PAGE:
Are You... Having unanswered medical questions even after your last medical consultation? Feeling embarrassed to ask a doctor question about symptoms or doubts to your doctor in person? Looking for a second opinion? Looking for guidance to move ahead in a certain medical problem? You are among thousands of people with the same issues. It is often difficult see a doctor, and then have him or her spend the time needed to fully answer all of you medical questions. Frequently you do not even think of the right question to ask the doctor until you have left the office. Now you spend hours on the phone playing phone tag just for one follow up question with your doctor.
Some Democrats' idea to open Medicare to certain people aged 55 and older raises the question of whether premiums would be affordable enough. USA Today: "Indeed, buying into Medicare at 55 - an option that may be added to the Senate's plan to revamp the health care system - might not be such a bargain." (Such details will remain under wraps until a Congressional Budget Office analysis is complete.) Earlier estimates by the CBO suggested the program may cost $7, 600 a year in premiums, over 50 percent than the average individual plan on the private market. That cost may deter many healthy patients, but would leave the program open to sicker people (Wolf, 12/13).
Hemorrhoids can easily be described as a pain in the rear. These swollen tissues and varicose veins found in the anus and rectum can cause a lot of pain, itching, discomfort, and bleeding. Thankfully, hemorrhoids is a condition that usually tends to get worse over the years. So safe, gentle, and effective hemorrhoids pain treatment is usually the best option for sufferers. Many people have found treatments you can use at home to be very effective for stopping hemorrhoidal pain. One of these home treatment methods involves soaking your body in a warm bath for about 20 minutes. By taking this warm bath you will be able to get relief from the burning and itching symptoms and also shrink the size of the hemorrhiods.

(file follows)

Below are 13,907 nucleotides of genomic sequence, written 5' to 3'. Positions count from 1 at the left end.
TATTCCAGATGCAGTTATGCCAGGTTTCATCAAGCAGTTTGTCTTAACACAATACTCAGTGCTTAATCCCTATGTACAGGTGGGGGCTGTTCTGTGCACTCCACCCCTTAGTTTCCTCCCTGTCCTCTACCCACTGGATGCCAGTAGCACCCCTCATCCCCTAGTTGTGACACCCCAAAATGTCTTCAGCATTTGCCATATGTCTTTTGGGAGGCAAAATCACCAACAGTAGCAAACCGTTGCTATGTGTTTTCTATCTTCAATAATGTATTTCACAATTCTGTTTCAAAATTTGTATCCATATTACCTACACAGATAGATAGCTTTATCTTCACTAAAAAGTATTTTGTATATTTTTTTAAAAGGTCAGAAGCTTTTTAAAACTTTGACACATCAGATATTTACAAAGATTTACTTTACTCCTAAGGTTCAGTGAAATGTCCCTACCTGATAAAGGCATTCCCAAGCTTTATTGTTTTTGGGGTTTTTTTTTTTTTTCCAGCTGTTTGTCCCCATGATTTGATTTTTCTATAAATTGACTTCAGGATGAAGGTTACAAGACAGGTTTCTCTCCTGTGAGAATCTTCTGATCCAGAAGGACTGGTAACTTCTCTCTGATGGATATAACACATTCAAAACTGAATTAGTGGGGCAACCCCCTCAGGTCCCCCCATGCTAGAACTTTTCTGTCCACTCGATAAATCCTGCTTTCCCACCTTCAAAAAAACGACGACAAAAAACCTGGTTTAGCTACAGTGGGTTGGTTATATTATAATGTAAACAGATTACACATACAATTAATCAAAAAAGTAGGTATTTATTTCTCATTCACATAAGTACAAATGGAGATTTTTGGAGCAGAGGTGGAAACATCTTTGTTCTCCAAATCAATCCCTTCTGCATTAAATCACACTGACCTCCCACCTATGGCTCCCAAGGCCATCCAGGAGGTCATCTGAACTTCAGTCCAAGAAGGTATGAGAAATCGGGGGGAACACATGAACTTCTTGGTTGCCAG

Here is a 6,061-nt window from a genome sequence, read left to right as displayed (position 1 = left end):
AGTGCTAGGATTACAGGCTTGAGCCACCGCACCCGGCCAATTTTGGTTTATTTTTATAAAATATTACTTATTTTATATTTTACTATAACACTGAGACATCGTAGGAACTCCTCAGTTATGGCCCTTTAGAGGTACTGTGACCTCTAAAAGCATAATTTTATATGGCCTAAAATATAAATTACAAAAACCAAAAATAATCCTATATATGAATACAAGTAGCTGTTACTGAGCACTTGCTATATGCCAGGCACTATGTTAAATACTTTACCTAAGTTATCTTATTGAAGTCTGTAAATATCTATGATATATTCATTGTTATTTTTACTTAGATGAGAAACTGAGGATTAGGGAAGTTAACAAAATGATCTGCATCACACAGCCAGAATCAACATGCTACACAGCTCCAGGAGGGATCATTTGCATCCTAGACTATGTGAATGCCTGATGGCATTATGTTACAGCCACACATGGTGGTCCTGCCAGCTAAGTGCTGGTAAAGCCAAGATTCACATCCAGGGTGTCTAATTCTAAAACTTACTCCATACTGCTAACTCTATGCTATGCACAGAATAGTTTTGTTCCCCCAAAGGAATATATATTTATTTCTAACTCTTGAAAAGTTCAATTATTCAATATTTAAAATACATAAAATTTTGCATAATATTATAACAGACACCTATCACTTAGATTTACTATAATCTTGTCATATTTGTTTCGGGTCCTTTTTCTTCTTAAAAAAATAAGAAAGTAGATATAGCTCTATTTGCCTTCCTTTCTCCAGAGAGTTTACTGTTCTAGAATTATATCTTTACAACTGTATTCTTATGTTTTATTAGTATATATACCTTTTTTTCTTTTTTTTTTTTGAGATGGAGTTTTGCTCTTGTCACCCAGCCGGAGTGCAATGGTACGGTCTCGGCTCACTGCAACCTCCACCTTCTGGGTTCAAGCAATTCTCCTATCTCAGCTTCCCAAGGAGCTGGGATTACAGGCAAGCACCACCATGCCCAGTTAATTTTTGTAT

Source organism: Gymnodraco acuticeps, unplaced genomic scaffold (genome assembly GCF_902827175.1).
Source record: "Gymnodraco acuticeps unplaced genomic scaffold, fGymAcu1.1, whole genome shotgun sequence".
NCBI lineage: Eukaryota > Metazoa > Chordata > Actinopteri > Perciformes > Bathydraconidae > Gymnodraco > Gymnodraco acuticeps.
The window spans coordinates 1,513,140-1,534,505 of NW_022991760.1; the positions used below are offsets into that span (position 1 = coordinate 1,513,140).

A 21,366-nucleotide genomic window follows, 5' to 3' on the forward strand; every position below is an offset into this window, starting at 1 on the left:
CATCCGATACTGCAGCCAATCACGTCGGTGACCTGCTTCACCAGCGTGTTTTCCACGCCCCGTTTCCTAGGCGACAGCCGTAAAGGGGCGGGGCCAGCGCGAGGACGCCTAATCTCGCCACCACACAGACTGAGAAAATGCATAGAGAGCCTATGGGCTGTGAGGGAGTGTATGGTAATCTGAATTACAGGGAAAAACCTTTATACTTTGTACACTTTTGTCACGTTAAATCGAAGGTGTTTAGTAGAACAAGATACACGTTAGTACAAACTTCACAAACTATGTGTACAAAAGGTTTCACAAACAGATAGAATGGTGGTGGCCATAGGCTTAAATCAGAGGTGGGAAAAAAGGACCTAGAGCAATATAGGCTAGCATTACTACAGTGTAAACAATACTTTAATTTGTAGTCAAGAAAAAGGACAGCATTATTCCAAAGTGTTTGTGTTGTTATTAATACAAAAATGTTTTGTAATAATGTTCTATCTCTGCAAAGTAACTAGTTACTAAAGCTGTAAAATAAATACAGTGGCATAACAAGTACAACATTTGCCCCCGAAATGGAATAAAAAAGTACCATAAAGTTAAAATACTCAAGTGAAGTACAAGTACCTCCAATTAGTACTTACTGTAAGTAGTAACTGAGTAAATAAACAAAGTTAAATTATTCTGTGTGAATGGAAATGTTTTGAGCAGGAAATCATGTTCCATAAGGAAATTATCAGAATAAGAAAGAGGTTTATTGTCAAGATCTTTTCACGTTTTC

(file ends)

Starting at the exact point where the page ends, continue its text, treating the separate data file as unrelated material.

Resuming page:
The Washington Post: "The next 48 hours will be critical to the fate of health-care reform in the Senate, as Democratic leaders struggle to settle disputes that stand in the way of holding a final vote this year on the massive package reports on the distance among senators that has to be bridged before a bill can pass." By mid-week, Senate Majority Leader Harry Reid, D- Nev., must by "begin the process of ending debate on the $848 billion bill or risk missing his deadline of final passage by Christmas, pushing the contentious health-care debate into early 2010." To do this, he must maintain the backing of 60 Senators, which includes convincing "Democrats who are on the fence to come to his side" (Murray, 12/14).
The sitz bath is used to treat a variety of ailments but for the purposes of this article, I want to focus on it's use and effectiveness in the treatment of hemmorhoids.Now I would never go so far as to say that sitz baths are not effective as a treatment, because anyone who has used one knows that it brings much needed relief, but it certainly is no cure. First let me explain what a sitz bath is. The term refers to both the physical tub and the act of taking the bath itself. The sitz tub is a small bath just big enough for you to sit in. Typically it is filled with very warm water, the hotter the better as long as you're not scalding yourself and then you simply sit in the tub and soak your pelvic area for 20 minutes or so a couple times a day.
Kaiser Health News staff writers asked nine health policy experts if a spinoff of the Federal Employee Health Benefits Program, which is the health insurance coverage for eight million federal workers and their families, as well as members of Congress, help some of the country's uninsured (12/14)? Read entire article. This information was reprinted from kaiserhealthnews.org with kind permission from the Henry J. Kaiser Family Foundation. You can view the entire Kaiser Daily Health Policy Report, search the archives and sign up for email delivery at kaiserhealthnews.org. © Henry J. Kaiser Family Foundation. All rights reserved.